The inspiration for creating this video is predicated on the idea that YouTube is a universal medium for listening to music. Even your grandma or grandpa knows how to go on YouTube. And we all use it- at the office, with our friends, at home. Wanna hear that one random song from the 80’s? Youtube it. You may get an entire music video or just a static picture of the album the song was on as your visual accompaniment. Or a fan-made collage of pictures and clips of the artist or a random tv/film star/fictional couple (God knows how many songs got their boost in popularity by being integrated with a Twilight or New Moon photo collage). If this is the case, shouldn’t every artist put their songs on youtube for free streaming and use it to direct viewers/listeners to their iTunes? The songs are going to go up there anyway, if you’re popular enough.
With that in mind, I created the “Trophy Fuck” video you see here in a few hours. Not a music video really. More like digital liner notes. With tidbits about the recording of the song, the meaning of the lyrics, and photos specifically taken (by Natanya Khashan) to capture the spirit of the song. Instead of flipping through a CD booklet (since we all know CD’s are dying out) you can go on YouTube and learn more about the song- with information provided by the artist.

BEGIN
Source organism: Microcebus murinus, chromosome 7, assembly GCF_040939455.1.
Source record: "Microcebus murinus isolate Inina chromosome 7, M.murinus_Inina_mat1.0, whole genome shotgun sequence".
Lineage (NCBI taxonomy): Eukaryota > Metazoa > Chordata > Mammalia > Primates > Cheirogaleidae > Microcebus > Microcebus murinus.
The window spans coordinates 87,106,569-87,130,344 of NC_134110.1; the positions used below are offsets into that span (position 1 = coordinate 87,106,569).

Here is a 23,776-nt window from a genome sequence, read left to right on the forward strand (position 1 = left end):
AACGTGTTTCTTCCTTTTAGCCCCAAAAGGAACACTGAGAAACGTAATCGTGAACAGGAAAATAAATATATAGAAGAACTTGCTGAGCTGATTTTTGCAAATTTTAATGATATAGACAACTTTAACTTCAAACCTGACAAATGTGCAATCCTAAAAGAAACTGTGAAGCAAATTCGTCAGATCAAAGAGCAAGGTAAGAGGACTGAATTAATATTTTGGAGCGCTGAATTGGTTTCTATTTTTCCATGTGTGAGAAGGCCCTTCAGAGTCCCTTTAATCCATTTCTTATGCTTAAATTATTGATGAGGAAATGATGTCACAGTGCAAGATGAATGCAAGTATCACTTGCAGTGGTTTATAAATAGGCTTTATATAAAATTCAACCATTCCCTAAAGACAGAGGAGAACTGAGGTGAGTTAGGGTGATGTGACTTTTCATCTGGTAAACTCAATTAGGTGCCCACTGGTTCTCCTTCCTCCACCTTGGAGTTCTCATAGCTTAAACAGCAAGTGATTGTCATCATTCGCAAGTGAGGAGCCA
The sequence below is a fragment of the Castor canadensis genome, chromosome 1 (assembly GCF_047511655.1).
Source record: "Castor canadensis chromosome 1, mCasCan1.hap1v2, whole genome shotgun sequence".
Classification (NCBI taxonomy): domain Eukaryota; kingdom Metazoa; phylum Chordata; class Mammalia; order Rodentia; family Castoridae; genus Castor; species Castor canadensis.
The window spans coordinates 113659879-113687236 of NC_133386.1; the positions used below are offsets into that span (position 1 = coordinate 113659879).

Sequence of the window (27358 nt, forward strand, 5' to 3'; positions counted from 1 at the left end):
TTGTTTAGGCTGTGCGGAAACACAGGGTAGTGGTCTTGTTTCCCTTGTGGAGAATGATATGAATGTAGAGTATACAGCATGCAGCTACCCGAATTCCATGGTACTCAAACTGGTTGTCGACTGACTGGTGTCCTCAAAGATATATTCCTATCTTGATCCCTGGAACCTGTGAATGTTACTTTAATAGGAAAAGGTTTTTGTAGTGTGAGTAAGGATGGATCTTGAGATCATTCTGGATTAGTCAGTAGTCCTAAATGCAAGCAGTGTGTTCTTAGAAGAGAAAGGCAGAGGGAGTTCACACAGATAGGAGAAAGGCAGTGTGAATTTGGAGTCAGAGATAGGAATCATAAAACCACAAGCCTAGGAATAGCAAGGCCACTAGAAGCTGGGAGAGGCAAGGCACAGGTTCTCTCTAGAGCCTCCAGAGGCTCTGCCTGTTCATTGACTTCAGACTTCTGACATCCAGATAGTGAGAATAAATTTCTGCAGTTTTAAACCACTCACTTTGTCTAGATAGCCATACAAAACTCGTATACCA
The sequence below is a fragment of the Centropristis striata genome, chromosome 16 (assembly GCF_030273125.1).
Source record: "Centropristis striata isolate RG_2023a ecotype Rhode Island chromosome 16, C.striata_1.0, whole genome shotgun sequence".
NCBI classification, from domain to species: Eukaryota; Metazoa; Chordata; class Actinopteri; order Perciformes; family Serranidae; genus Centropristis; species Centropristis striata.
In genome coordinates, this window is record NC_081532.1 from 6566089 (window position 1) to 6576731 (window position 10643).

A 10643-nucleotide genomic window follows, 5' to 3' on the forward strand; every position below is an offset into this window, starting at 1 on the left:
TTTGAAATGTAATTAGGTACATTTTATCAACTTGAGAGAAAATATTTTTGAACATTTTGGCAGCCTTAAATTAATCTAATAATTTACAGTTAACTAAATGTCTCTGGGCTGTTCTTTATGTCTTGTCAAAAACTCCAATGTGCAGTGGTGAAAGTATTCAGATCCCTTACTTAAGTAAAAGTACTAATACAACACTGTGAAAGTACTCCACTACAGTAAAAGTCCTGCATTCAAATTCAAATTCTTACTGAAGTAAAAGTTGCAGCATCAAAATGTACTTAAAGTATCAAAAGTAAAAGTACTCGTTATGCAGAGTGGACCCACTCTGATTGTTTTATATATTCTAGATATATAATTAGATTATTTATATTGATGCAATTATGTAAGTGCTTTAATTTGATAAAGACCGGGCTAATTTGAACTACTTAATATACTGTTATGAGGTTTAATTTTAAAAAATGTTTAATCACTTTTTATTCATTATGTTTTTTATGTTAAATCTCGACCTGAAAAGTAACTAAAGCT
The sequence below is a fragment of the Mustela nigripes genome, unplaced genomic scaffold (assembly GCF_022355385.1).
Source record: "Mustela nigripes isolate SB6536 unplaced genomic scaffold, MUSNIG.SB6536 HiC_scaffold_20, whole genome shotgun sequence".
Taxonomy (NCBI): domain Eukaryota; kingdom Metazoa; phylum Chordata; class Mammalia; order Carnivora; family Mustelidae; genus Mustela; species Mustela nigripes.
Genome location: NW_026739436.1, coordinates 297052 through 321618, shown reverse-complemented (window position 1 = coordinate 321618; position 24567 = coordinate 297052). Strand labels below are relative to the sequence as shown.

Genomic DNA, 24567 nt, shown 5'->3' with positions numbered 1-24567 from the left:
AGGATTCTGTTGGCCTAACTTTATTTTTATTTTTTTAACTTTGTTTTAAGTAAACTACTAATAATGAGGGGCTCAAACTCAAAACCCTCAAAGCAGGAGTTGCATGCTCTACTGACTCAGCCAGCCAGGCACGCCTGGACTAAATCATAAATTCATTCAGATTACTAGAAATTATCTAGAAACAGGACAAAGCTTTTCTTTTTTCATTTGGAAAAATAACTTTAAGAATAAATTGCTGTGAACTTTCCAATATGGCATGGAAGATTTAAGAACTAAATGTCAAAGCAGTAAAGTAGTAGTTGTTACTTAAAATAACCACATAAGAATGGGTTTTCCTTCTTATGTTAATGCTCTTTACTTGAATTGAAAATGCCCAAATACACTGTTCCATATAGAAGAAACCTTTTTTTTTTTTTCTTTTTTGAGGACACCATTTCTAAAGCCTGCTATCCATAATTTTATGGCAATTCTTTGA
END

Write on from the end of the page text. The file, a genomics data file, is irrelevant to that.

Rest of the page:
In posting this video, I hope to have accomplished two things: a) provided a recording of the song that people can listen to, with or without the visual accompaniment b) provided a little more interesting content (in the form of photos, lyrics, and background info) to people who may like or be curious about the song. If I did the two things correctly, it seems inevitable that I should see a sales boost in my iTunes.
Now of course, there’s no comparison between the impact of this kind of thing and an actual full-fledged music video- which is why I shot one of those too. If the video for “I Wanna Be Your Zombie” turns out to be funny and clever and integrated well with the song (which I believe it will), I think you can’t ask for more, in terms of potentially viral web content. A music video is an entirely new artistic creation- not just a marketing gimmick. The best require craft, ingenuity, tons of effort, and in many cases, big budgets. Their power is undeniable, and to my knowledge, they are pretty much only produced as web content, at least in the United States, where music videos are simply not played with the frequency that they used to.
But for only a couple hours on iMovie, it seems like a minimal hassle to post youtube liner notes videos for all of your best songs. Even if your visual content sucks, you at least have the song up there so a few extra people who search for you can at least listen to it, put it on their playlists, and such. And if nothing else, now Grandma can hear it. Which in “Trophy Fuck”‘s case, may not be the best idea, after all.